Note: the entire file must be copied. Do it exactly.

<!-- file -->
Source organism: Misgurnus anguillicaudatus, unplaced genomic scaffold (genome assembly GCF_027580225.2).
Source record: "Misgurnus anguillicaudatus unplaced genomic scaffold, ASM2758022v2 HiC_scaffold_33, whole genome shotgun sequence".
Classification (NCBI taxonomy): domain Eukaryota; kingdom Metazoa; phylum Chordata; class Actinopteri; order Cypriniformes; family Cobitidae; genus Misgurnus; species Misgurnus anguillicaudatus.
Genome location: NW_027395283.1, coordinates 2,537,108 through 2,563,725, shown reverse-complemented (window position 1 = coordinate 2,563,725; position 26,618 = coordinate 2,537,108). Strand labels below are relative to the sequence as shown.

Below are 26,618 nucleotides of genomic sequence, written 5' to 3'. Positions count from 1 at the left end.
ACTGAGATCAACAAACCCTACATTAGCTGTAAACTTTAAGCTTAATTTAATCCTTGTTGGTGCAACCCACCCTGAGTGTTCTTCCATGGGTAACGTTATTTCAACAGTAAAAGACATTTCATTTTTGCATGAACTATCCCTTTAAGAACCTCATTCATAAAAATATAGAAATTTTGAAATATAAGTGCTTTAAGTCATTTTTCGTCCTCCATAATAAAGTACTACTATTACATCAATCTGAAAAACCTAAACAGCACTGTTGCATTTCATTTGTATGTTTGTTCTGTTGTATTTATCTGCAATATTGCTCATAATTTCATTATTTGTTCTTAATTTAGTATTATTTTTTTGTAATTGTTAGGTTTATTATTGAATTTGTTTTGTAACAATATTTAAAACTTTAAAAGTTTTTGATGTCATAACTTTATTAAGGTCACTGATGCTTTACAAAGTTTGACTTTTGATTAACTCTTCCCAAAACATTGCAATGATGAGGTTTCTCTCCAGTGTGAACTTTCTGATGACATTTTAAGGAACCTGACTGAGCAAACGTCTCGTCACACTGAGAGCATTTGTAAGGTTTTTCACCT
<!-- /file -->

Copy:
Source organism: Misgurnus anguillicaudatus, unplaced genomic scaffold (genome assembly GCF_027580225.2).
Source record: "Misgurnus anguillicaudatus unplaced genomic scaffold, ASM2758022v2 HiC_scaffold_33, whole genome shotgun sequence".
Classification (NCBI taxonomy): domain Eukaryota; kingdom Metazoa; phylum Chordata; class Actinopteri; order Cypriniformes; family Cobitidae; genus Misgurnus; species Misgurnus anguillicaudatus.
Genome location: NW_027395283.1, coordinates 2,537,108 through 2,563,725, shown reverse-complemented (window position 1 = coordinate 2,563,725; position 26,618 = coordinate 2,537,108). Strand labels below are relative to the sequence as shown.

Below are 26,618 nucleotides of genomic sequence, written 5' to 3'. Positions count from 1 at the left end.
ACTGAGATCAACAAACCCTACATTAGCTGTAAACTTTAAGCTTAATTTAATCCTTGTTGGTGCAACCCACCCTGAGTGTTCTTCCATGGGTAACGTTATTTCAACAGTAAAAGACATTTCATTTTTGCATGAACTATCCCTTTAAGAACCTCATTCATAAAAATATAGAAATTTTGAAATATAAGTGCTTTAAGTCATTTTTCGTCCTCCATAATAAAGTACTACTATTACATCAATCTGAAAAACCTAAACAGCACTGTTGCATTTCATTTGTATGTTTGTTCTGTTGTATTTATCTGCAATATTGCTCATAATTTCATTATTTGTTCTTAATTTAGTATTATTTTTTTGTAATTGTTAGGTTTATTATTGAATTTGTTTTGTAACAATATTTAAAACTTTAAAAGTTTTTGATGTCATAACTTTATTAAGGTCACTGATGCTTTACAAAGTTTGACTTTTGATTAACTCTTCCCAAAACATTGCAATGATGAGGTTTCTCTCCAGTGTGAACTTTCTGATGACATTTTAAGGAACCTGACTGAGCAAACGTCTCGTCACACTGAGAGCATTTGTAAGGTTTTTCACCT